MOVIE REVIEW: The Wait (L'attesa)
“THE WAIT (L’ATTESA)”—3 STARS
The award-winning Juliette Binoche is one of those actresses who can captivate an audience in complete silence. Binoche has long been a reflective master of inflection and nuance. She doesn’t have to say a word to convey the waterfall of thoughts and emotions going on within her characters. She is a true artist for performance and the latest proof of that is her staggering dramatic role in “The Wait,” the directorial debut of Italian filmmaker Piero Messina. The film opens this week for a Chicago run at the Gene Siskel Film Center downtown.
Translated as “L’attesa” in its Italian setting of Sicily, “The Wait” is a modernized merger of two stories from Italian dramatist and Nobel Prize winner Luigi Pirandello, prominently his 1923 play “The Life I Gave You.” The film is an internally painful story of known and unknown grief shared between two newly-introduced women. Binoche plays Anna, a villa owner in a small Sicilian town. A week before Easter, she has just suffered the unfortunate tragedy of burying her grown son Giuseppe. The tragedy has rightly sapped her will and turned her extremely morose, as she relies on family members and her houseman Pietro (Giorgio Colangeli) to handle arrangements.
The funeral gatherings are still finishing when a young woman from Paris arrives at Anna’s door. Her name is Jeanne (Lou de Laage) and she is her deceased son’s fiancé, a woman she has never met. Jeanne has arrived carrying word that Giuseppe was planning to meet her for Easter Sunday. Truly trapped in that classic first stage of grief containing denial and isolation, Anna cannot bring herself to tell Jeanne the news. She lies and puts on a good face to welcome Jeanne into her home and assures her that Giuseppe is coming. Alone together through the holiday week, Anna and Jeanne fondly share time and come to know each other. Anna hopes to savor a residual portion of her son’s spirit through the woman he loved, but it’s a matter of time before the guilt increases and the truth must emerge.
As the ingénue, Lou de Laage (“Respire”) gives a soulful side to Jeanne that outweighs the youthful sprite. That innocence balances well with Juliette Binoche’s constant torment as Anna. Every crease of Binoche’s facial beauty can hold a thousand possibilities, from elation to sorrow. Her performance here is on the other side of the spectrum from her catalytic conversations and confrontations with Kristen Stewart from “Clouds of Sils Maria” a year ago. Though not on that superior level, the Oscar winner still commands her presence and our focus.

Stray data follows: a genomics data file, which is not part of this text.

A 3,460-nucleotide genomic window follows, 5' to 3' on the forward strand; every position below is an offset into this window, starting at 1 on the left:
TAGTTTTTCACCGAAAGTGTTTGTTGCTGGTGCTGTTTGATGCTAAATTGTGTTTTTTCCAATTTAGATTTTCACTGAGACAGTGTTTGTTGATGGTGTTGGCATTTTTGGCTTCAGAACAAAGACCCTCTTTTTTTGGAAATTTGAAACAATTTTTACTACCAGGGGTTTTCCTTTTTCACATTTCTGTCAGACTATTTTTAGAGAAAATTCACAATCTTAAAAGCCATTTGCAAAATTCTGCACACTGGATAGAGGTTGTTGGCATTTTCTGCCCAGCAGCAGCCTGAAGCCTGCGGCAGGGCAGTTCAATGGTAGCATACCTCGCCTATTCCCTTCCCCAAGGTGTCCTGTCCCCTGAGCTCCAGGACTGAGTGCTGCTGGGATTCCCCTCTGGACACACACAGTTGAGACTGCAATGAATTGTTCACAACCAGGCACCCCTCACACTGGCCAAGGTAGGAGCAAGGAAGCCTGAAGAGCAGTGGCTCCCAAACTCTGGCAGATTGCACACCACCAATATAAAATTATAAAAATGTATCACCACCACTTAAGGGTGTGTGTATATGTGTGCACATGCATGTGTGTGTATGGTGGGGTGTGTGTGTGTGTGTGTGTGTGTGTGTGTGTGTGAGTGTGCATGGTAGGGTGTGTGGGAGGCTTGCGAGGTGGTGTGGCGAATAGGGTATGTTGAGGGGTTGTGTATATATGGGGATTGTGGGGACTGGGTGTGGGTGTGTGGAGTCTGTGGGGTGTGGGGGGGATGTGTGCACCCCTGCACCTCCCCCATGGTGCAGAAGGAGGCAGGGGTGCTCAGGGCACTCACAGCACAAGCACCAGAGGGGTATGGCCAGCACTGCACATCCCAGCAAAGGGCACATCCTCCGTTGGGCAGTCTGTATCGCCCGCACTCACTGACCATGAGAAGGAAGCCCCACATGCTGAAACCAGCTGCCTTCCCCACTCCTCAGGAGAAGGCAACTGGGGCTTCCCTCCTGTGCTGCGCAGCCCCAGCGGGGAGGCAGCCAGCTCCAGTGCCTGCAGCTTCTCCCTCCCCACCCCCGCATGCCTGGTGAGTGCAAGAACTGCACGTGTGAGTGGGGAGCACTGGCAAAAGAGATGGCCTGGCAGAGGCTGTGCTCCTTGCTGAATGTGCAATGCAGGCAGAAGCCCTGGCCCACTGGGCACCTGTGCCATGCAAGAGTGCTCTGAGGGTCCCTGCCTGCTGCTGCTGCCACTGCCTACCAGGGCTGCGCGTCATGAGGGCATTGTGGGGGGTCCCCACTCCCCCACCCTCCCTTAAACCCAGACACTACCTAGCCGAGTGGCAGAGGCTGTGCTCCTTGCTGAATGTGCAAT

Young 35-year-old director Piero Messina is an enthusiastic pupil of noted Italian filmmaker Paolo Sorrentino of “Youth” and “The Great Beauty.” Messina was Sorrentino’s assistant director on “The Great Beauty” in 2013. Messina chose his mentor wisely and does him proud with his work. His on-the-job training could not have been better for this material and setting. The Sorrentino influences on pace and visual style are clear to see on-screen. Every shot of “The Wait” is framed to perfection, creating solid artistry.
Cinematographer Francesco Di Giacomo aids Messina in giving intimacy to what would be menial and mundane domestic moments with varying angles and perspective. In several moments, a simple task or household item triggers emotions and memories within Anna that remind her of her loss. Di Giacomo’s use of slow-motion shifts of speed and elongated pauses extends those simple moments to convey the brimming emotion riding underneath. This cinematic effect brilliantly simulates a distracted and distressed mind.
That brilliance has a price of patience. “The Wait” moves at an unhurried pace, one that is likely too sluggish for most viewers, but fitting for the subject matter. Grief is one of those emotions that does not have a symptomatic timetable or a measured story arc. It seeps and festers on its own time and “The Wait” moves with similar apathy. Binoche’s incredible central performance is the highlight to be respected through the difficult bleakness of the whole picture. She continues to earn appropriate appreciation and devotion as one of the best female actors of her generation.
LESSON #1: THE RELATIONSHIP DYNAMIC BETWEEN A MOTHER AND HER DAUGHTER-IN-LAW—These two women, one young and one old, share a connection through their different love for a son. In marriage, a daughter-in-law is meant to attain a second motherly figure and the mother gains another child. That ideal will never happen for Jeanne and Anna as now they are bonded by loss.
LESSON #2: GRIEF WILL MAKE SOMEONE LIE—Alluded earlier, the difficult mourning process will cause disbelief and denial. Not admitting the finality of death or your own veiled “I’m fine” instability about handling it, people can be stricken enough by sadness to lie to themselves and other people.
LESSON #3: TELL THE TRUTH—The second lesson makes this the appropriate learned finish. Lies only get worse with time and repetition. The same can be said about the grieving process. The sooner you can admit the truth and be honest with yourself and others, the sooner you can build to acceptance. Jeanne deserves the truth and Anna needs to concede her loss.